Can Crowdsourcing Improve Employee Performance?

This recent item from CBS News considers how looking to co-workers for feedback might be an improvement on the traditional linear boss-worker performance reviewer-reviewee relationship. According to a study it cites, 45 percent of HR leaders don’t believe that employees’ annual performance reviews accurately reflect the quality of their work. As an employee, I certainly never believed that (unless it equaled or exceeded my own expectations.)

The article doesn’t go into the practicalities of how it could or should be done but they stipulate 3 benefits:

  1. Capture feedback continuously
  2. Widen the circle
  3. Feedback is genuine

For all its downsides, the traditional one-on-one approach is simple. (But is that sufficient reason to keep it alive?) Probably all the benefits of a peer-to-peer feedback system could be incorporated into a traditional approach – if the manager could be bothered getting out and seeking and aggregating the feedback. Which is, of course, where it falls down.

The aggregation is important to keep it honest and timely so it’s not just all warm and fuzzy cuddle feedback but open and honest corrective feedback too. As grand as crowdsourced feedback would be if it could be practically done, there definitely needs to be a means of keeping a practical ratio of positive and negative.

Psychologist Marcial Losada’s 1999 study looked at communication in teams, particularly the ratio of positive to negative statements. Various teams were tagged as being high, medium or low performing teams based on profitability, customer satisfaction and evaluations from management. The lowest high performing teams has a ratio of positive to negative statements of 2.9013:1. (For us non-academics, let’s round that to 3:1.) The highest performing teams averaged around 6:1. But there were diminishing returns and eventually a negative effect. Some of the worst performing teams had an 11:1 ratio so everyone must have been so busy hugging and bestowing warm fuzzies on everyone else, that no one ever did any actual productive work. That level of positivity is over-the-top, unrealistic and evidently not productive.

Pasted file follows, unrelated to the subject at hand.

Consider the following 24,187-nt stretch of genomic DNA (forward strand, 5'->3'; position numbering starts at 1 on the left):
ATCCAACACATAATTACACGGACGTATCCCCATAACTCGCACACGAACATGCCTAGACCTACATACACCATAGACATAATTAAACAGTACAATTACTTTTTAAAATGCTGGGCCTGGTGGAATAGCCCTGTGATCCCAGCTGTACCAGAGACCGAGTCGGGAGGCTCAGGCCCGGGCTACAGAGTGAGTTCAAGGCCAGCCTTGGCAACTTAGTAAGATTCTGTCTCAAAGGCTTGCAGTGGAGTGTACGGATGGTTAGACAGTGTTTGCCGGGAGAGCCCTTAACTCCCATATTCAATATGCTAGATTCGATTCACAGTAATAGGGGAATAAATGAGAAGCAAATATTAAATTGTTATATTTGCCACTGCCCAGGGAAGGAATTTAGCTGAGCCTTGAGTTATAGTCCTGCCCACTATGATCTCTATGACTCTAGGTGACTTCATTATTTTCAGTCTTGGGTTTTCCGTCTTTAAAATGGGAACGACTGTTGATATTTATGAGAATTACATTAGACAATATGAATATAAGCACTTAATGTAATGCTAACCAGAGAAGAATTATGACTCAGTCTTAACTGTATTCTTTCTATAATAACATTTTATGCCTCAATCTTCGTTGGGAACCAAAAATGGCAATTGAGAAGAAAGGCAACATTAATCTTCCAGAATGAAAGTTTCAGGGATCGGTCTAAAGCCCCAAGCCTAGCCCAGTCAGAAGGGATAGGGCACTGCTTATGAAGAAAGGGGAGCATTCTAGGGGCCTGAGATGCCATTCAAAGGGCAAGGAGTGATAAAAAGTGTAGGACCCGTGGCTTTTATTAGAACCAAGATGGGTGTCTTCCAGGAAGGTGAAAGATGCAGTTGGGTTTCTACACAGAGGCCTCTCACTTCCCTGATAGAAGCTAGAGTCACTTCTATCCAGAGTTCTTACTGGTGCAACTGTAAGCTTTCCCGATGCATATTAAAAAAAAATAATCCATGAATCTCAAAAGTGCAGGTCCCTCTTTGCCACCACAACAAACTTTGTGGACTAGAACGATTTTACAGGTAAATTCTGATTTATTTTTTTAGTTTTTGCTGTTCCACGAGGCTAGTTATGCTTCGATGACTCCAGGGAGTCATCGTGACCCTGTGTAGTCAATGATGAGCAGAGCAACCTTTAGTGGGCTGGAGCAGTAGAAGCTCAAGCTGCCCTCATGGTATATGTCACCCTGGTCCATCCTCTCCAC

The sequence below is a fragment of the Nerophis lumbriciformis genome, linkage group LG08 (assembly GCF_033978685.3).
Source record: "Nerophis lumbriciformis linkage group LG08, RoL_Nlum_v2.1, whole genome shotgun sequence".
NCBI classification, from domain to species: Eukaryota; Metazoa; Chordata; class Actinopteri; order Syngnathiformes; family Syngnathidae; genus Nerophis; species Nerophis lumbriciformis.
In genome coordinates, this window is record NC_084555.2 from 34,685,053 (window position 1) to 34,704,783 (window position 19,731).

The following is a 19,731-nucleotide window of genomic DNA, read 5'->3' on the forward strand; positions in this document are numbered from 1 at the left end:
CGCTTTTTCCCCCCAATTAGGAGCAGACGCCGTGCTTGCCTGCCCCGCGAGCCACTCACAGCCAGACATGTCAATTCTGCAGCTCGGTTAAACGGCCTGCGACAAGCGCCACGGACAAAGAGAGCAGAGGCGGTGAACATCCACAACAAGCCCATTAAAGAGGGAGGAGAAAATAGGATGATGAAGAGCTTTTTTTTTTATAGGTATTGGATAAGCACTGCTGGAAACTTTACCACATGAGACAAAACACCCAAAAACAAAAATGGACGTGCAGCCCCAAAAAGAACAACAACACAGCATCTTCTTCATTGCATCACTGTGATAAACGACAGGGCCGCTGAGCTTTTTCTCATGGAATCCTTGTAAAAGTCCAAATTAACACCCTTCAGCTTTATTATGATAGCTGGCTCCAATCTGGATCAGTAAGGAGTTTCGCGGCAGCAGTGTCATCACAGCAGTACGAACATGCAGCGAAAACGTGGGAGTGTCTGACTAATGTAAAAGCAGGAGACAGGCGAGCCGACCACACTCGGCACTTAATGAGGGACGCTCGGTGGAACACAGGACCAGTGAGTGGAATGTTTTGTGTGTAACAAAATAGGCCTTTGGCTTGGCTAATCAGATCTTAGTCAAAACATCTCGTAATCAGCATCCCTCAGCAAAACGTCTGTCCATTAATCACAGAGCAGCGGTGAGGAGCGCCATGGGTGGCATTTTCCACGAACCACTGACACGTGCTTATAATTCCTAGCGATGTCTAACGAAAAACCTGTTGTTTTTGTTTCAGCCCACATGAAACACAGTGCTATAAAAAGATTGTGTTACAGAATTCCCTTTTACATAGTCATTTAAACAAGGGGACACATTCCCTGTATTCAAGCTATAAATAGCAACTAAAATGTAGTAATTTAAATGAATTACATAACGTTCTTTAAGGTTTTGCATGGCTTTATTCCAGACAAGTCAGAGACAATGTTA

What’s so special about this magical zone of positivity? Losada says a highly connected team balances internal and external focus while also balancing enquiry and advocacy. If you’ve ever been in a highly negative workplace, you’ll know what he’s talking about. If you do something and make a mistake and you get slapped with blame and negativity, that drives the behaviours of avoidance and defensiveness.

Isn’t that right, you moron?

About Terry Williams - The Brain-Based Boss

I'm all about engaging people and helping you engage yours to influence behaviour to improve results - at work and at home. Maybe you're a manager, a salesperson, a leader, a parent, a presenter or an event organiser? You need to grab your people's attention, create some rapport, be memorable and influence behaviour change. How can we do that? I'm originally a trainer by trade, turned manager, turned comedian and partway back again. Author of 'THE GUIDE: How to kiss, get a job & other stuff you need to know', I write and speak about how to engage people, be they employees, family or yourself. How can we connect with people’s own internal motivations and help them use their own inner passions to drive towards productivity, success and happiness? And hopefully have a few laughs along the way... As a trainer facilitating learning and development in others, I find myself drawing on my own extensive business experience. I specialise in the delivery of high impact, customised training solutions for organisations that are serious about improving the performance and lives of their people.

Posted on July 16, 2012, in Behaviour, Communication, Feedback, Professional Communication, Team Building and tagged , , , . Bookmark the permalink. 1 Comment.

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